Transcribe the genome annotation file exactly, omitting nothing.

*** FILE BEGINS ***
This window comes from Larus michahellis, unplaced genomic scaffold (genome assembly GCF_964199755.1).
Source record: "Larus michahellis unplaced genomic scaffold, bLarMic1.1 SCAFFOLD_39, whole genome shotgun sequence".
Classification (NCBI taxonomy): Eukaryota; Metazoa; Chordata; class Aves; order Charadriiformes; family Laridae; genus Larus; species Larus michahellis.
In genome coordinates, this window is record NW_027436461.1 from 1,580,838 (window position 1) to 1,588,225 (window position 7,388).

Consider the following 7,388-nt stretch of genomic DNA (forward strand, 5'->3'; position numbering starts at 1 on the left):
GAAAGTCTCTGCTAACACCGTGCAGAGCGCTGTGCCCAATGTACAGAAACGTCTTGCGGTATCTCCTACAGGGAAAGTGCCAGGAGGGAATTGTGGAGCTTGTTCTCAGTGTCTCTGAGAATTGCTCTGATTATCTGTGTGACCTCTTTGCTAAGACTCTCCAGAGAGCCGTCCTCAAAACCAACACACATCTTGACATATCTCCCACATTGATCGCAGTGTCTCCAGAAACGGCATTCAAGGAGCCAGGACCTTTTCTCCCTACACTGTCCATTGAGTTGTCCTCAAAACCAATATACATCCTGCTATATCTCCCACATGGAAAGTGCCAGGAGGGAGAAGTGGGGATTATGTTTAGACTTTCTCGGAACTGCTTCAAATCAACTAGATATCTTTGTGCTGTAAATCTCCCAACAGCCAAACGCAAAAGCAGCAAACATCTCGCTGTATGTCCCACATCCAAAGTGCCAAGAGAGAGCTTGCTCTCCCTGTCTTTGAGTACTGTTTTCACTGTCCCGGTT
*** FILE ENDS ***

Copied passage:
This window comes from Larus michahellis, unplaced genomic scaffold (genome assembly GCF_964199755.1).
Source record: "Larus michahellis unplaced genomic scaffold, bLarMic1.1 SCAFFOLD_39, whole genome shotgun sequence".
Classification (NCBI taxonomy): Eukaryota; Metazoa; Chordata; class Aves; order Charadriiformes; family Laridae; genus Larus; species Larus michahellis.
In genome coordinates, this window is record NW_027436461.1 from 1,580,838 (window position 1) to 1,588,225 (window position 7,388).

Consider the following 7,388-nt stretch of genomic DNA (forward strand, 5'->3'; position numbering starts at 1 on the left):
GAAAGTCTCTGCTAACACCGTGCAGAGCGCTGTGCCCAATGTACAGAAACGTCTTGCGGTATCTCCTACAGGGAAAGTGCCAGGAGGGAATTGTGGAGCTTGTTCTCAGTGTCTCTGAGAATTGCTCTGATTATCTGTGTGACCTCTTTGCTAAGACTCTCCAGAGAGCCGTCCTCAAAACCAACACACATCTTGACATATCTCCCACATTGATCGCAGTGTCTCCAGAAACGGCATTCAAGGAGCCAGGACCTTTTCTCCCTACACTGTCCATTGAGTTGTCCTCAAAACCAATATACATCCTGCTATATCTCCCACATGGAAAGTGCCAGGAGGGAGAAGTGGGGATTATGTTTAGACTTTCTCGGAACTGCTTCAAATCAACTAGATATCTTTGTGCTGTAAATCTCCCAACAGCCAAACGCAAAAGCAGCAAACATCTCGCTGTATGTCCCACATCCAAAGTGCCAAGAGAGAGCTTGCTCTCCCTGTCTTTGAGTACTGTTTTCACTGTCCCGGTT